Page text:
Re: [Slim] Moving forward on draft-ietf-slim-negotiating-human-language

"Phillips, Addison" <addison@lab126.com> Sun, 19 November 2017 23:07 UTC

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From: "Phillips, Addison" <addison@lab126.com>
To: Bernard Aboba <bernard.aboba@gmail.com>, =?utf-8?B?R3VubmFyIEhlbGxzdHLDtm0=?= <gunnar.hellstrom@omnitor.se>
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Thread-Topic: [Slim] Moving forward on draft-ietf-slim-negotiating-human-language
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Subject: Re: [Slim] Moving forward on draft-ietf-slim-negotiating-human-language
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A few points.


1.       Sign languages do not necessarily use the subtag ‘sgn’. In fact, most sign languages have subtags that have nothing to do with the ‘sgn’ subtag. They are not ‘extlang’ and do not have a macrolanguage of ‘sgn’. For example, here is the record for American Sign Language:

%%
Type: language
Subtag: ase
Description: American Sign Language
Added: 2009-07-29
%%



2.       Sign languages may have the words “Sign Language” in one of their Description fields (notice that I say “one of”). I’m not sure that all sign languages have this. Someone would have to ask the ISO 639 folks if there are any outliers.

3.       Suppress-Script is an advisory field in the registry. It does not cause or require that the script subtag be omitted. It is also an incomplete bit of documentation: many languages that fit the criteria for Suppress-Script do not have the field in the registry. Use or non-use of the script subtag is not a very reliable indicator of language modality on its own. Tags like “en-US” or “de” function well for identifying the language of various materials and I caution folks that, in my experience, arcane rules about the specialized use of subtags are likely to be ignored.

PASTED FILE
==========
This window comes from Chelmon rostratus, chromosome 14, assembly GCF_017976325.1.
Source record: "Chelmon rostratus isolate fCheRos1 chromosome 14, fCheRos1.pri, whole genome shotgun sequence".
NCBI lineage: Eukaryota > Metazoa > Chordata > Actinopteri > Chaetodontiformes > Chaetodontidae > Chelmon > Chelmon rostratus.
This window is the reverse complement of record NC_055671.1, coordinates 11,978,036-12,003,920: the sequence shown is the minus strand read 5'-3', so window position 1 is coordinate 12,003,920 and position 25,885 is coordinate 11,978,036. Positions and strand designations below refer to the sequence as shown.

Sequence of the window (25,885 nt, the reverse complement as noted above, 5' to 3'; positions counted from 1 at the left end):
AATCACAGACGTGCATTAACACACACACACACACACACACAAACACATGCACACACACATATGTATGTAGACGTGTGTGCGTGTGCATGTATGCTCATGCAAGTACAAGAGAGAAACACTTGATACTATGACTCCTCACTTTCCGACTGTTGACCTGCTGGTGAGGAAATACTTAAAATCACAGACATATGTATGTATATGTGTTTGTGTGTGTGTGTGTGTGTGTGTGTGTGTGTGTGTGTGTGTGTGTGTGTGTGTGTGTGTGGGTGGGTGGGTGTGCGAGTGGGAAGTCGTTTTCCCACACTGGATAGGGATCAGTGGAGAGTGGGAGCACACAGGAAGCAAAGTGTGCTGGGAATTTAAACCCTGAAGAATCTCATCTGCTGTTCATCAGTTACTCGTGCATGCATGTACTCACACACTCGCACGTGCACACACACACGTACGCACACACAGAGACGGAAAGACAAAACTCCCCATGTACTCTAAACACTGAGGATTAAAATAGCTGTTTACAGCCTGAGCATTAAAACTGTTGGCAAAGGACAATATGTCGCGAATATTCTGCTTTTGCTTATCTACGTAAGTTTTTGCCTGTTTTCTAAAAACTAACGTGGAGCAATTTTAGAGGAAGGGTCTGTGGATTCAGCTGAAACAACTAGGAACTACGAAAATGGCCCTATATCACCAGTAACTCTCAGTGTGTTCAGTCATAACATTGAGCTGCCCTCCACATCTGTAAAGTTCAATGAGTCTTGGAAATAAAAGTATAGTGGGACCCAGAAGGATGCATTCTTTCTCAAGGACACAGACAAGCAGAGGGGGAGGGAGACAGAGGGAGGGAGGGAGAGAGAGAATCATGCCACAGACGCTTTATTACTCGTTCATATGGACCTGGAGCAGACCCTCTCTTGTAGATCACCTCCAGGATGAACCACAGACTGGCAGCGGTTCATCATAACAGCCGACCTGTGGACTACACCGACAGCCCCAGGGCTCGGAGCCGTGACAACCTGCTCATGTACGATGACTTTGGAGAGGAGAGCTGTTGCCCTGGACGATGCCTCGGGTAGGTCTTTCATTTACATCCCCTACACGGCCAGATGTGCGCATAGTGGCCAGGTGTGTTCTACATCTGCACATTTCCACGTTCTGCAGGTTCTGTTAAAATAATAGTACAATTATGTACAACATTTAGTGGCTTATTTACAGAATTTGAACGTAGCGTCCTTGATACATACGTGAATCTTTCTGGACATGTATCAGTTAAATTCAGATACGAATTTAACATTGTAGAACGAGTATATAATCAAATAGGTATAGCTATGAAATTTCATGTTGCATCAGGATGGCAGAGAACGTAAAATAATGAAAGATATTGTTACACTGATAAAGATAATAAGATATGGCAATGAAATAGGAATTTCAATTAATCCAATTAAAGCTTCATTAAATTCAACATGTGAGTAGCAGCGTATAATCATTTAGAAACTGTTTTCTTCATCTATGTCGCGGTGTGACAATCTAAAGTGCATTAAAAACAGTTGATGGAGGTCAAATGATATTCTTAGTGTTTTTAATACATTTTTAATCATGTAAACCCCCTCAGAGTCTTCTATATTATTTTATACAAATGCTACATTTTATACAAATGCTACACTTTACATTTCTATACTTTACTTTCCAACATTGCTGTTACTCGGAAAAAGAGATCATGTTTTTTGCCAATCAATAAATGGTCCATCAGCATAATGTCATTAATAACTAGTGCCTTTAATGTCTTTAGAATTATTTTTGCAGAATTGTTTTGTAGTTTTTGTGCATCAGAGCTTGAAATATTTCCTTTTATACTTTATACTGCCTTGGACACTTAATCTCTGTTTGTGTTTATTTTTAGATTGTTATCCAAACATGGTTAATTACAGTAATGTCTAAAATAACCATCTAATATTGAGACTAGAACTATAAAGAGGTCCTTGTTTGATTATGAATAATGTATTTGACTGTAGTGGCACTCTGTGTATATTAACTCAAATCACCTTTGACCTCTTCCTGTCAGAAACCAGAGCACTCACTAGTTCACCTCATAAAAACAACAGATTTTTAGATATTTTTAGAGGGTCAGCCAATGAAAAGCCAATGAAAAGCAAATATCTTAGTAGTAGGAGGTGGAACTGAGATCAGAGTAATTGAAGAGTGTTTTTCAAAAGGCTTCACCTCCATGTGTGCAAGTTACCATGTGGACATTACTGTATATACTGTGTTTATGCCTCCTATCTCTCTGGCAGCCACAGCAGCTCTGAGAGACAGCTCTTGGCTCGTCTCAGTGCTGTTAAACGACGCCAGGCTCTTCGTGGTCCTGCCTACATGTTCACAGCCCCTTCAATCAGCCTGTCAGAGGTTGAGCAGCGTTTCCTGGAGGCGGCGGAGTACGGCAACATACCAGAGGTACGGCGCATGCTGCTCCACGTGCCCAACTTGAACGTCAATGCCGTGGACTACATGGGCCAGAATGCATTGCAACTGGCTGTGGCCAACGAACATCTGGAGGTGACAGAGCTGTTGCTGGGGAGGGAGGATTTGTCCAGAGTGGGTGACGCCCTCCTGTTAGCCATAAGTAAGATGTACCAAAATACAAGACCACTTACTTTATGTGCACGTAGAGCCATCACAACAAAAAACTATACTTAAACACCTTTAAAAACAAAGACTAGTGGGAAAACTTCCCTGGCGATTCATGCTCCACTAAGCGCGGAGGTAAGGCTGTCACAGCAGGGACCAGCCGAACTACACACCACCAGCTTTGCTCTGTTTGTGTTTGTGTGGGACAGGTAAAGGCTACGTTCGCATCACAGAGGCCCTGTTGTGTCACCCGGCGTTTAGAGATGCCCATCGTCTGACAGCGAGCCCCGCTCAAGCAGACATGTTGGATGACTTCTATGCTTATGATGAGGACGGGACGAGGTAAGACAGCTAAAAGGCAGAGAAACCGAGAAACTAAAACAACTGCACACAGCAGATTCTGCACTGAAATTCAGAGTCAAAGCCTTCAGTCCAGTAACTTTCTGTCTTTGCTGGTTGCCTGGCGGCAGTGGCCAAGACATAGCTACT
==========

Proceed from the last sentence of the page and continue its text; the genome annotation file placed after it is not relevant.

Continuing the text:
Overall, my suggestion would be: if you need to deal with modality, don’t use (existing) language subtags for it. Encode metadata to make things explicit. Use private use subtags or an extension for it if you must. But don’t provide super-special meaning for subtags. Personally, I tend to think you should encode modality on a different level. Someone who is hard of hearing and low vision has different needs from a blind user who has different needs from a deaf person with limited mobility… etc.

Addison

From: SLIM [mailto:slim-bounces@ietf.org] On Behalf Of Bernard Aboba
Sent: Saturday, November 18, 2017 9:25 PM
To: Gunnar Hellström <gunnar.hellstrom@omnitor.se>
Cc: slim@ietf.org
Subject: Re: [Slim] Moving forward on draft-ietf-slim-negotiating-human-language

Gunnar said:

"I earlier thought that an application needed to look into the language subtag Description to find the word "sign" there in the text string. That is not a good solution."

[BA] Agreed. Also, as indicated in RFC 5646 Section 4.1.2 and the IANA registry (https://www.iana.org/assignments/language-subtag-registry/language-subtag-registry), sign languages may not have always have a subtag of 'sgn':


   Sign languages share a mode of communication rather than a linguistic

   heritage.  There are many sign languages that have developed

   independently, and the subtag 'sgn' indicates only the presence of a